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Tractate XXXIX.

Tractate XXXIX.

1. The words of our Lord Jesus Christ, which He had addressed to the Jews, so regulating His discourse that the blind saw not, and believers' eyes were opened, are these, which have been read to-day from the holy Gospel: "Then said the Jews, Who art thou?" Because the Lord had said before, "If ye believe not that I am, ye shall die in your sins."1 To this accordingly they rejoined, "Who art thou?" as if seeking to know on whom they ought to believe, so as not to die in their sin. He replied to those who asked Him: "Who art thou?" by saying, "The beginning, for [so] also I speak to you." If the Lord has called Himself the beginning, it may be inquired whether the Father also is the beginning. For if the Son who has a Father is the beginning, how much more easily must God the Father be understood as the beginning, who has indeed the Son whose Father He is, but has no one from whom He Himself proceedeth? For the Son is the Son of the Father, and the Father certainly is the Father of the Son; but the Son is called God of God,-the Son is called Light of Light; the Father is called Light, but not, of Light,-the Father is called God, but not, of God. If, then, God of God, Light of Light, is the beginning, how much more easily may we understand as such that Light, from whom the Light [cometh], and God, of whom is God? It seems, therefore, absurd, dearly beloved, to call the Son the beginning, and not to call the Father the beginning also.

2. But what shall we do? Are there, then, two beginnings? Let us beware of saying so. What then, if both the Father is the beginning and the Son the beginning, how are there not two beginnings? In the same way that we call the Father God, and the Son God, and yet say not that there are two Gods; and yet He who is the Father is not the Son, He who is the Son is not the Father; and the Holy Spirit, the Spirit of the Father and of the Son, is neither the Father nor the Son. Although, then, as Catholic ears have been taught in the bosom of mother Church, neither He who is the Father is the Son, nor He who is the Son is the Father, nor is the Holy Spirit, of the Father and of the Son, either the Son or the Father, yet we say not that there are three Gods; although, if we are asked of each apart, we must, of whichever we are questioned, confess that He is God.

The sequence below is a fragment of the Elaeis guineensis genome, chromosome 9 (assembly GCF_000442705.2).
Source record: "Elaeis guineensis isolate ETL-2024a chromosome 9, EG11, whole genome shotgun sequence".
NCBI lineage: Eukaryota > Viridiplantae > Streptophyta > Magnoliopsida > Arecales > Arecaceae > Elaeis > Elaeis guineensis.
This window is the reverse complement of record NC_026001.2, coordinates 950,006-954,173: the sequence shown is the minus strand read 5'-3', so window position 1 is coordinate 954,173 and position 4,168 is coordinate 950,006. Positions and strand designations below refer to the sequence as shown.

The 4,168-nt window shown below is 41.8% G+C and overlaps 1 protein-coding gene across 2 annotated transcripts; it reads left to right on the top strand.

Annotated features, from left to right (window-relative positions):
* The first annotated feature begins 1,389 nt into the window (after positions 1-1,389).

3. But all this seems absurd to those who drag up familiar things to a level with things little known, visible things with invisible, and compare the creature to the Creator. For unbelievers sometimes question us and say: Whom you call the Father, do you call him God? We answer, God. Whom you call the Son, do you call him God? We answer, God. Whom you call the Holy Spirit, do you call him God? We answer, God. Then, say they, are the Father, and the Son, and the Holy Spirit three Gods? We answer, No. They are confounded, because they are not enlightened; they have their heart shut up, because they want the key of faith. Let us then, brethren, by an antecedent faith that heals the eye of our heart, receive without obscurity what we understand,-and what we understand not, believe without hesitation; let us not quit the foundation of faith in order to reach the summit of perfection. The Father is God, the Son is God, the Holy Spirit is God: and yet He is not the Father who is the Son, nor He the Son who is the Father, and the Holy Spirit, the Spirit of the Father and the Son, is neither the Father nor the Son. The Trinity is one God. The Trinity is one eternity, one power, one majesty;-three, [but not three] Gods. Let not the reviler answer me: "Three what, then? For," he adds, "if there are three, you must say, three what?" I reply: The Father, and the Son, and the Holy Spirit. "See," he says, "you have named three; but express what the three are?" Nay, count them yourself; for I make out three when I say, the Father, and the Son, and the Holy Spirit. For the Father is God as respects Himself, but [He is] the Father as respects the Son; the Son is God as respects Himself, but He is the Son as regards the Father.